Campus History

7 Objects of Affection


Professor: Daniel Young, entomology

Object: Beetle-mania

Overhead shot of pinned beetle specimens each with detailed label.

Doug Erickson

“Most everything in my office probably would be considered creepy or gross to many people, but not to me,” says Young, whose officemates are thousands of dead insects. His research collection of fire- colored beetles — his specialty — is estimated to be the third-largest in the world.


Professor: Harry Brighouse, philosophy

Object: Doctor Who art

Doug Erickson

Forty-four years ago, Brighouse, age 10 and living north of London, ran to a newsstand and bought three copies of Radio Times, a TV Guide-like publication with Doctor Who on its cover. Today, he’s known for an office full of objects related to the British television series, including a reproduction of that 1973 cover. “The show influenced my values and views on society, even teasing me into abstract thinking, which is what I ended up doing for life,” he says.


Professor: Carrie Sperling, law

Object: Needlepoint house

Doug Erickson

Soon after Sperling successfully helped a client through the Wisconsin Innocence Project, the man thanked her with this needlepoint house made in prison. Students who take the time to look it over are rewarded: Sperling stocks its numerous secret compartments with candy.


Professor: John Valley, geoscience

Object: Rock that contained the oldest known piece of Earth

A piece of sandstone mounted on a wood board with label that reads, "Jack Hills sandstone. Contains zircons from 4.4 to 3.1 billion years old. Source of the oldest known piece of Earth."

Doug Erickson

Valley extracted the rock from an outcrop in Australia. In 2014, he and a team of researchers reported that it contained a speck of zircon — a tiny, hardy crystal — that is 4.4 billion years old. That’s the oldest known bit of Earth’s crust. Alas, the priceless zircon is stored elsewhere on campus under lock and key. But Valley keeps in his office the rock it came from, itself one of the oldest objects on campus at three billion years old.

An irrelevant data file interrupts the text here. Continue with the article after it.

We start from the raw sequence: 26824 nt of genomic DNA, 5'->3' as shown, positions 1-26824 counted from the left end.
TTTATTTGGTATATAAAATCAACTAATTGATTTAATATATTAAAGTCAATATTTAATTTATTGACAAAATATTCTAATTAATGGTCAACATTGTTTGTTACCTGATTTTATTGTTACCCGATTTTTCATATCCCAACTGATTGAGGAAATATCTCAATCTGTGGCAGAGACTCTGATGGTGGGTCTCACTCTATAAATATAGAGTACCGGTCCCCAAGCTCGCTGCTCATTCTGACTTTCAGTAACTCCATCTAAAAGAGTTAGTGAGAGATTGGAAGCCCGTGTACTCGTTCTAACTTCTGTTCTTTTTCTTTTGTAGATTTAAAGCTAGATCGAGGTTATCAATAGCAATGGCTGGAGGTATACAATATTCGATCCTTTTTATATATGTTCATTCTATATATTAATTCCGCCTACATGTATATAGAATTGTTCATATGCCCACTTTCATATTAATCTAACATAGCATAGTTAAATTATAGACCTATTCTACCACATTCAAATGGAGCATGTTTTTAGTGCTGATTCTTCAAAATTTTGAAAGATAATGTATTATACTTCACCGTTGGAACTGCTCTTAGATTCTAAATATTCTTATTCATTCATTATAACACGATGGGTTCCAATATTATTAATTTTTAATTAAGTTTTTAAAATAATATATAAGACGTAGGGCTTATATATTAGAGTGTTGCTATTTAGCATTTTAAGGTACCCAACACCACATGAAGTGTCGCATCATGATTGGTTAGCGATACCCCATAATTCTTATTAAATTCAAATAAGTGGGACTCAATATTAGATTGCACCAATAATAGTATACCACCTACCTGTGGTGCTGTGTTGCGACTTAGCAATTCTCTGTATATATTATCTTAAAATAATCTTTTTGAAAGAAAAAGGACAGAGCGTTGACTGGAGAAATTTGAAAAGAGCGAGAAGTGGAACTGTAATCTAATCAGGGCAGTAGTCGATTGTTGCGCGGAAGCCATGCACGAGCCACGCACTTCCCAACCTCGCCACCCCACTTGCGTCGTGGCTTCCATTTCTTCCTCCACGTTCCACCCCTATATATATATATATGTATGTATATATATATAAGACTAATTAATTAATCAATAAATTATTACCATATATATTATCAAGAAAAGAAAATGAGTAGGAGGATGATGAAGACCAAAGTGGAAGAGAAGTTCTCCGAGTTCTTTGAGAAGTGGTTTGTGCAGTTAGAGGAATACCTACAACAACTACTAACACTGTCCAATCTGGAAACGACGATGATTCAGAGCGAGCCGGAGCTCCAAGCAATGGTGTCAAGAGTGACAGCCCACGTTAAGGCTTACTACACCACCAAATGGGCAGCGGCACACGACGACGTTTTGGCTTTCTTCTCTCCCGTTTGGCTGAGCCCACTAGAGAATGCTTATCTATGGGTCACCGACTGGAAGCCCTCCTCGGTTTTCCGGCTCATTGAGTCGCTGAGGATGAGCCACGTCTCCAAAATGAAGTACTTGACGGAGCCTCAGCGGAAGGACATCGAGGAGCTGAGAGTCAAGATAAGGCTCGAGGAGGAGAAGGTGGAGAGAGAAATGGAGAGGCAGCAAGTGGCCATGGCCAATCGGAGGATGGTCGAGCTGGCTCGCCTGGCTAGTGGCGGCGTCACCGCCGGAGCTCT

Professor: Emily Stanley, integrative biology

Aged glass bottle filled with lake sediment.

Doug Erickson

Object: Lake sediment

As pioneers of freshwater science, UW lake ecologists Edward Birge and Chancey Juday analyzed hundreds of Wisconsin lakes. Stanley cherishes one of their sediment samples, passed down to her from a predecessor and marked “Aug. 7, 1907, Lake Manitowish.” It’s now just dried mud in a discolored bottle, but it’s also a point of pride.


Professor: Bill Tracy, agronomy

Object: John Steuart Curry reproduction

Framed painting of five men, one in foreground and four in background, standing in cornfield.

Chazen Museum of Art

Curry, one of the great painters of American Regionalism, served as the first artist- in-residence at the agricultural college. In 1941, he painted Dean Chris Christensen in a field of sweet corn. The original hangs at the Chazen Museum of Art, but a 72-by-48-inch reproduction that once graced the dean’s residence ended up in a warehouse, where Tracy, agronomy department chairman, rescued it. “I’m very proud that it’s in a place of honor again,” he says.


Professor: Sandra Adell, Afro-American studies

Object: Painted mannequin legs

Upside-down pair of black mannequin legs streaked with colorful paint and wearing high healed shoes.

Doug Erickson

While jogging years ago, Adell rescued the discarded legs from a curb. They languished, unpainted, in a corner of her office until 2004, when student Brody Rose ’99, MFA’05 stopped by. “You have to paint my legs,” Adell told him. They now rise prominently from her desk, capped with high heels from her closet. “What I hope the legs convey,” she says, “is that this professor is a bit unconventional and a lot of fun.”


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